Science and Research Writer: Your Job Must Be Really Hard
Sometimes – okay, who am I kidding… most of the time – my job is a humbling experience. For example, as someone who majored in history, it’s difficult for me understand how arrays of carbon nanotubes, grown in a laboratory at the Arkansas Research and Technology Park, are used to fabricate a tool that can detect one’s heart rate or respiratory rate. (In this case, the sensor transmits information to a receiver that communicates with a computer or cell phone, so that a health-care provider or patient herself – or an athlete, for that matter – can continuously monitor these readings.) After hours of brain pain and a million questions, I figure it out, but it doesn’t come easy.
And then the next day, it’s something completely different – a law professor’s study of how the U.S. Supreme Court and the 8th of Amendment fail to provide clear direction to lower courts on how to go about sentencing juvenile murder accomplices. (Until recently, the Court treated accomplices no differently than the actual murderer.) The juggling, this moving from one topic to another – always dramatically different… I simultaneously love and loathe it.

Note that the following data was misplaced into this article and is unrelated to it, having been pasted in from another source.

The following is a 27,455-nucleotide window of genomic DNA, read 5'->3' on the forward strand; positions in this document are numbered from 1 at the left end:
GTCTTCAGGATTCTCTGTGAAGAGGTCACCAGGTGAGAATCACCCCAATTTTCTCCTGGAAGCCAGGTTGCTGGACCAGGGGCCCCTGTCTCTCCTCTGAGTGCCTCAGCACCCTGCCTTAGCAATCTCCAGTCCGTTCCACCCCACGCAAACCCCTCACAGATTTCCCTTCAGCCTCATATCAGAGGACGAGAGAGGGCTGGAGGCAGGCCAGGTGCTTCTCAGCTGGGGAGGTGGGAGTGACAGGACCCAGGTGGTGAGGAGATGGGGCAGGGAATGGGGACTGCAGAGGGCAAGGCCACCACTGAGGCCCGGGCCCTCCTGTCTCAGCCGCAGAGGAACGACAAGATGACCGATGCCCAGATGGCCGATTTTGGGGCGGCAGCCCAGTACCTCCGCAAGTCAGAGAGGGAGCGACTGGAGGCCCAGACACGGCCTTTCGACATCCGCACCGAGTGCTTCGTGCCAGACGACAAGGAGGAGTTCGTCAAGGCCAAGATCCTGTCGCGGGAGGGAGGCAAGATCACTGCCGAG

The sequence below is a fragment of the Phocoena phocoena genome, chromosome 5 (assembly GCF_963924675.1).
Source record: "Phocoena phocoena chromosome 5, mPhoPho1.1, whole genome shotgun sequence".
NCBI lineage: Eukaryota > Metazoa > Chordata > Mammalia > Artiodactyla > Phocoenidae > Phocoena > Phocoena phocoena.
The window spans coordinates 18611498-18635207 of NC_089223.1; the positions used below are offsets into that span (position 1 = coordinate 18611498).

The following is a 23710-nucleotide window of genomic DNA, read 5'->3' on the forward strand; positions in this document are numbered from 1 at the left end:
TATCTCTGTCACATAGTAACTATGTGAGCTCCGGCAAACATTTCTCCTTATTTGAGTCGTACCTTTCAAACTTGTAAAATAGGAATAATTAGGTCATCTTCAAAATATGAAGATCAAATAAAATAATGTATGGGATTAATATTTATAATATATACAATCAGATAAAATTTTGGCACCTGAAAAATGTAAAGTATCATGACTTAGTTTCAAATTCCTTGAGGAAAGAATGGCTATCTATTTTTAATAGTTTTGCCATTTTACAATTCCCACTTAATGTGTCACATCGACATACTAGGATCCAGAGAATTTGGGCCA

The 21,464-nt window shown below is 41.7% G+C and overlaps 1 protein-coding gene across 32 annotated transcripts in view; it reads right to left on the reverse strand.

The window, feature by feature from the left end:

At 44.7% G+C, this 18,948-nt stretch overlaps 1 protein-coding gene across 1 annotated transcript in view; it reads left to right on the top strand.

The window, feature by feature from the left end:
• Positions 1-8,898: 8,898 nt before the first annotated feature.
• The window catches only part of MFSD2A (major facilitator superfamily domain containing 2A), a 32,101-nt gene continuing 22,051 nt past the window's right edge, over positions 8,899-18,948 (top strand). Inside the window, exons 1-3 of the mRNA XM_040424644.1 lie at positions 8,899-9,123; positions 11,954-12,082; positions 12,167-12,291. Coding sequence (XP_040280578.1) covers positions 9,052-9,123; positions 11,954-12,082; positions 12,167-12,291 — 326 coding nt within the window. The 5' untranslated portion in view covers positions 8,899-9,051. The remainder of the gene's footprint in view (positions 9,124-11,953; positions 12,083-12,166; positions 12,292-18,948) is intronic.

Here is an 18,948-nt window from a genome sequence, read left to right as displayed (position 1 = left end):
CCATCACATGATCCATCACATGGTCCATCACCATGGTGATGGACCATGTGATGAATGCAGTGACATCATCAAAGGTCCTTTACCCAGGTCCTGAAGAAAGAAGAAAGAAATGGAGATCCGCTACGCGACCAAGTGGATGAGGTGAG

The fear and intellectual insecurity almost always manifest themselves, in one form or another, in the researcher’s office, where I invariably find a wall or two of books. Or three. I can’t tell you how many times I’ve sat on this side of the desk and felt small, so woefully inadequate and unqualified to fulfill the essential task of my job – to simply to carry out an intelligent conversation about this person’s research – and knowing, like an imposter, that I do not have a clue what this person is talking about. And I think, wow!, do I have or would I ever have had the intelligence, the fortitude and the patience to have gone so deep into a single problem – or in my case, an event or movement, because I thought eventually I would get a PhD in history – that I could write a dissertation and maybe build an entire career on it?
No. The answer is no. I got honest about that years ago.
So I was shocked recently when I heard the words come out of accounting professor Cory Cassell’s mouth. There I was, on this side of his desk, furtively glancing at the wall of books, wondering how many I had not read, gearing up for a productive talk about earnings forecasts of retiring CEOs, when he leaned back in his chair and looked me in the eye and said, with utter sincerity, “Your job must be really hard!” I smiled incredulously. He was totally serious. “Thanks,” I said. “I appreciate you saying that. I’ve always thought the same about you.”